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frlsgirl 01-10-2014 08:00 PM

Cyclosporine for Dog with Allergies
 
My 7 year old dachshund Sadie has been on cyclosporine for almost 2 years because none of the other allergy treatments would help her (we started with OTC allergy meds, then had her allergy tested, did the allergy shots and tried coritzone shots and tablets).

I've heard the cyclosporine is a poison and it can do more harm than good.

Anybody out there have their dog or other pet on cyclosporine? Any associated problems?

4horses 01-10-2014 08:47 PM

It is a dangerous drug. There is some research showing that it makes cancer cells grow and convert into more malignant cancer cells. Some owners have reported that their dogs developed very aggressive cancer within a short time period of being on the drug.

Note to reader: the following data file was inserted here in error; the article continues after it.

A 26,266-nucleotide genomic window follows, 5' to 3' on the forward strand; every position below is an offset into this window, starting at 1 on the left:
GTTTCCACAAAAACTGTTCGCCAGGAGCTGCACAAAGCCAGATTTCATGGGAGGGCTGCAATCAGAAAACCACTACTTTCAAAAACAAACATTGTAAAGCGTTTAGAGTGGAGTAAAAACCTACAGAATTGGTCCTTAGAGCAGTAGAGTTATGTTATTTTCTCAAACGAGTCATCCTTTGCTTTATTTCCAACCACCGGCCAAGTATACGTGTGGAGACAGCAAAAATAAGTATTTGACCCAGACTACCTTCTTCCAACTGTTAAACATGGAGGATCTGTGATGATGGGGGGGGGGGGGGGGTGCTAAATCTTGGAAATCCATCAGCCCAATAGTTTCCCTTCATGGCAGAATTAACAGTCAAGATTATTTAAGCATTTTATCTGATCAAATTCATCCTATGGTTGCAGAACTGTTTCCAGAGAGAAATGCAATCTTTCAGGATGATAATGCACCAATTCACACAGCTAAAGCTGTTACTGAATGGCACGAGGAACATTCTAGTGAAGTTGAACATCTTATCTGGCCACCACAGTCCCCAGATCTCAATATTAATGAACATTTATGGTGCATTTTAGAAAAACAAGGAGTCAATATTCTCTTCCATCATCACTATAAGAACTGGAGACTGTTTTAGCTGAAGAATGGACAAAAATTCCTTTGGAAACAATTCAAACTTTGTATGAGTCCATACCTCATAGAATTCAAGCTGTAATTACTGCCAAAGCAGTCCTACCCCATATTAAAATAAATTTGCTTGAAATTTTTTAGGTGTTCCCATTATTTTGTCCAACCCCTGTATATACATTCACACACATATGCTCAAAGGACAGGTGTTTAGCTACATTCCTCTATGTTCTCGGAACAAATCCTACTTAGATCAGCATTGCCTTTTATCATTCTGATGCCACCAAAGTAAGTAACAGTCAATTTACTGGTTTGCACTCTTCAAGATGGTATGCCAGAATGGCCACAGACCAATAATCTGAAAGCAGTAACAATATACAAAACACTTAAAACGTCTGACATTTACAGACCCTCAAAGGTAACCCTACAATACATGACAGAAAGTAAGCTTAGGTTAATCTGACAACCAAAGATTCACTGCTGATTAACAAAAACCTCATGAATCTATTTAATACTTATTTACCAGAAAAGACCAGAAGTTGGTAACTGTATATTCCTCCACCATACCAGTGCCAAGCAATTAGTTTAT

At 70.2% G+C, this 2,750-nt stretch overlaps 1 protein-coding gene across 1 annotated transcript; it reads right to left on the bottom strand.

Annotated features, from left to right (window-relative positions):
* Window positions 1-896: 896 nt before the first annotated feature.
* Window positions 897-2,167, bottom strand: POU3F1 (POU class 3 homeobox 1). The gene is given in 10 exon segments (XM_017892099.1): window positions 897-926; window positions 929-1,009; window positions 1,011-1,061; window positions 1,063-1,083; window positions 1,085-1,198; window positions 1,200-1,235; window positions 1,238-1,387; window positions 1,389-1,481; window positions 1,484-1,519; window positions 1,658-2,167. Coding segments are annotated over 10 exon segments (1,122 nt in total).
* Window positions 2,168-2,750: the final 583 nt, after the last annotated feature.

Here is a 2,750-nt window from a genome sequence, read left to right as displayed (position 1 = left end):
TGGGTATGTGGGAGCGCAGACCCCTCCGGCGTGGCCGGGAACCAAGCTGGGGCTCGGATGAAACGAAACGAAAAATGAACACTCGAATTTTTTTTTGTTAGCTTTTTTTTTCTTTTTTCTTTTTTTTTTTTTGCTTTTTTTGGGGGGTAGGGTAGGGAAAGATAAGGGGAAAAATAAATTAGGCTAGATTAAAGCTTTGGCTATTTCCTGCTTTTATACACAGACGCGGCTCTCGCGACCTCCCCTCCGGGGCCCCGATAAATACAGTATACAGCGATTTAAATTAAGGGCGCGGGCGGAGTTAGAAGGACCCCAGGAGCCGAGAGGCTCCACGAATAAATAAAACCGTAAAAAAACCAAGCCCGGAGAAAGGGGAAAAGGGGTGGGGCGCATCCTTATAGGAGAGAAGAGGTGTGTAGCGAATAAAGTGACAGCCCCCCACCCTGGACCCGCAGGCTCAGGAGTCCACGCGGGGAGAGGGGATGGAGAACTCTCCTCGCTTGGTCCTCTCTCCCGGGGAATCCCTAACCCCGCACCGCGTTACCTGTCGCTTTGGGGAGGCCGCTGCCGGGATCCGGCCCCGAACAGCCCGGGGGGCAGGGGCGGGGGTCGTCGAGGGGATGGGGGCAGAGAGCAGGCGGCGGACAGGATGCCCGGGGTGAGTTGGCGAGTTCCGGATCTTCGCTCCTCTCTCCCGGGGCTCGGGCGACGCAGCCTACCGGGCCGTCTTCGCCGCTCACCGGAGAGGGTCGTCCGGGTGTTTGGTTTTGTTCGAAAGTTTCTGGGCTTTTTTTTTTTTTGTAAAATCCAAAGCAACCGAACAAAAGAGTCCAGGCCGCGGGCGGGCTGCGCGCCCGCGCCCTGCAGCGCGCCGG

Now I'm not sure what else you can do if the dog has severe allergies. Have you tried prednisone? or steroid shots?

I have a cat with severe allergies and am considering putting him on allergy shots it will be at least $800 for the first year if not more than that.
Have you tried a limited ingredient diet? My cat has issues with food as well as airborne allergies.

Sharpie 01-10-2014 09:11 PM

Prednisone has more and worse side effects than cyclosporine even if it is cheaper. Think excessive thirst, urination, hunger, obesity, ulcers, vomiting, diarrhea, muscle wasting/atrophy, fatty liver, weakened connective tissue (resulting in joint issues, particularly cranial cruciate tears) immune system suppression setting them up for infections (usually skin, ears and bladder), iatrogenic Cushings, iatrogenic Addison's (when chronic steroids are stopped suddenly, which could be fatal) and also can predispose a patient towards tumors just like the cyclosporin.